Charles D. Neff

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Charles D. Neff
Photo of Charles D. Neff
Council of Twelve Apostles
October 8, 1958 (1958-10-08) – April 5, 1984 (1984-04-05)
PredecessorDaniel T. Williams
SuccessorGeoffrey F. Spencer
ReasonWilliams ordained as 'Patriarch/Evangelist'
End reasonHonorably released
Personal details
BornCharles Daniel Neff
(1922-03-24)March 24, 1922
Hardin, Missouri
DiedJuly 16, 1991(1991-07-16) (aged 69)
Resting placeMound Grove Cemetery
39°06′46″N 94°25′41″W / 39.1128°N 94.4281°W / 39.1128; -94.4281 (Mound Grove Cemetery)
EducationBS in Economics (at CMS)
Alma materOttawa University
Central Missouri State
Spouse(s)Frances Dillon
ChildrenRobert Neff
Nancy Neff
Susan Neff
John Neff

Charles Daniel Neff (March 24, 1922 – July 16, 1991) was a missionary who had a great impact on the mission and theology of the Reorganized Church of Jesus Christ of Latter Day Saints (now the Community of Christ). He also founded the humanitarian agency Outreach International and the Community One Resources Development Inc. also known as CORD.

As an Apostle, a leadership position in the RLDS Church, from 1958 to 1984, he was responsible for helping start the church in Japan, South Korea, the Philippines, India, Nigeria, Liberia and Kenya.

His missionary work in these countries challenged him to rethink the church's theology – opening it to the voices of other cultures – and confronted him with the horrific realities of massive poverty.

Early life and family[edit]

Born in Hardin, Missouri, USA in 1922, Neff grew up in a poor but not destitute rural family during the Great Depression. He was the first in his family to attend college, starting at Ottawa University in Ottawa, Kansas, eventually finishing with a BS in Economics from Central Missouri State Teachers College.

He served as an officer in the United States Navy during World War II in the Pacific theater from 1943 to 1945. He saw heavy combat at the battles of Tarawa, Guam, the Philippines and Okinawa. When the war ended, he was sent to Japan as part of the occupation force and was in Hiroshima three weeks after the atomic bomb was dropped.

"There were hideous sights, like people whose flesh had been torn from bone and muscle so it hung down just like bundles of rags," said Neff. This made an indelible mark on his heart, and he vowed to commit his life and work to helping the suffering.

He first encountered the Community of Christ (at that time, called the Reorganized Church of Jesus Christ of Latter Day Saints) through Frances Dillon, whom he later married. They had four children: Robert, Nancy, Susan and John.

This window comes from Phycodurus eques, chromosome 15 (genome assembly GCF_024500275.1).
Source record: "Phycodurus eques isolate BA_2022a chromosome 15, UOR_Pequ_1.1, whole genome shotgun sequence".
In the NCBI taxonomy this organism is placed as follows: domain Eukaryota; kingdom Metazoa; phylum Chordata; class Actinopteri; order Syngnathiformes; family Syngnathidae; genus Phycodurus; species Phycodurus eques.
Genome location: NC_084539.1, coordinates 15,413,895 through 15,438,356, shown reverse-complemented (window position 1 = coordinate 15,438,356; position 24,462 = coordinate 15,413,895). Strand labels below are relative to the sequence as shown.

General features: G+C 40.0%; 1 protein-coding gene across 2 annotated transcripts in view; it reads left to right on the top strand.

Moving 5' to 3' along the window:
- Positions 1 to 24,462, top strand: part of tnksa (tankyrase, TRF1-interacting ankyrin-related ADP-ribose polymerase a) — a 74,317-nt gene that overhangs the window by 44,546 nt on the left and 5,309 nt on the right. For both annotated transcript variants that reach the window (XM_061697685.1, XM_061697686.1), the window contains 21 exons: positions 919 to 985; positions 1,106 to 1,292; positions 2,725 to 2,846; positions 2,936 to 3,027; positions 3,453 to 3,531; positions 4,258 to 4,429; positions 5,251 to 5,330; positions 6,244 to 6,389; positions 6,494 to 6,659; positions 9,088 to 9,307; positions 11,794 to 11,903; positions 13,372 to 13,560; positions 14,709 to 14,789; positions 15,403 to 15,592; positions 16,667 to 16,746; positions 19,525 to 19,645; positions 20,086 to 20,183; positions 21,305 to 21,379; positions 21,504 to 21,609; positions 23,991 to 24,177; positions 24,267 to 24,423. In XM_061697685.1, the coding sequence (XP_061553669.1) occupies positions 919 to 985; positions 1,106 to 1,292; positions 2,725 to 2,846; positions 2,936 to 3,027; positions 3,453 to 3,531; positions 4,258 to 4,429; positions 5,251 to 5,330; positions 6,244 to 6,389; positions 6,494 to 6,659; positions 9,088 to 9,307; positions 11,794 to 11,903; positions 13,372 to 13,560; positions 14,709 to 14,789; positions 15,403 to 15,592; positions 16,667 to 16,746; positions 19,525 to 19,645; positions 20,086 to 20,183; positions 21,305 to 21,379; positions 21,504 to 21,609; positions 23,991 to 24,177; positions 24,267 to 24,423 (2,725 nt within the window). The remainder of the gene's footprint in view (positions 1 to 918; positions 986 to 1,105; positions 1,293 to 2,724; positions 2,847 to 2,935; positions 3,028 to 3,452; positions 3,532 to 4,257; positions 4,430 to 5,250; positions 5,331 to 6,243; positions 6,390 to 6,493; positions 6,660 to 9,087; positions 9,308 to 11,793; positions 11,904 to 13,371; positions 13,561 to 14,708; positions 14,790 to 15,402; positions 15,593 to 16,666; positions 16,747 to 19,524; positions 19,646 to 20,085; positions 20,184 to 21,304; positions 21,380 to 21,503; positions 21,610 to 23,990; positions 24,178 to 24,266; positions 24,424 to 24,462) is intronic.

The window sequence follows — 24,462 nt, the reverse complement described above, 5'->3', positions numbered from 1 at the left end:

Philosophy and theology[edit]

Neff believed that the entire gospel, and church doctrine, could be boiled down into two essential and non-negotiable principles "the reality of a personal God and the worth of humans." He felt it was the church's mission to incarnate these principles through social development, religious witness and political activism.

Neff particularly emphasized the importance of:

  1. Community. He felt the church should help people "understand that they are fundamentally not individuals but a collective social being that finds fulfilment and satisfaction in interaction with all persons within that society."
  2. Indigenization and Cultural Sensitivity. Neff believed that "Once the gospel is brought to a nation the interpretation, expression, application, and communication of it should reflect a local, contemporary, and national color...." He objected to the term 'missions abroad' as "though they are a kind of 'white man's burden.'" Neff argued mission ought to be a "two-way street" with all cultures able to "be both senders and receivers" of missionaries.
  3. Liberation for the Poor and Dispossessed. Drawing on liberation theology, Neff believed God ultimately favored the poor and oppressed, and worked for their liberation. He thus believed the church must also do so. He said, "When I think of the mission of the Church, I am frequently compelled to recall the face of the poorest and most helpless person I have ever seen and ask myself if the program we are undertaking will be of any use to that person. Will it restore him the dignity that every man should enjoy? Will it set him free? Will it heal his broken heart?"
  4. Human Equality. In the late 1970s and through the 1980s, he worked hard to advocate for women's rights within the church. He even suggested that the system of priesthood itself should be abolished because he felt it was an inherently hierarchical system.
  5. Anti-Militarism. As a result of his experiences in World War II, and having observed the results of conflicts in Nigeria and the Philippines, he became quite distrustful of the use of military force. In an address to some 5000 people at the Community of Christ World Conference in 1982 he declared, "The fashioning of nuclear weapons and threatening to use them is a sin...." He helped found the Kansas City Interfaith Peace Alliance and was involved in the campaign against US-sponsored counterinsurgencies in Central America.

Further reading[edit]

  • Bolton, Matthew (August 30, 2006). Apostle of the Poor: The Life and Work of Missionary and Humanitarian Charles D. Neff. Foreword by Richard Howard. Independence, MO: John Whitmer Books. ISBN 1934901016.
  • Matthew Bolton. (29 October 2005) "Neff's Christian Outreach Took Him around the World." at the Wayback Machine (archived September 28, 2007) The Examiner.
Community of Christ titles
Preceded by
Daniel T. Williams
Council of Twelve Apostles
October 8, 1958–5 April 5, 1984
Succeeded by
Geoffrey F. Spencer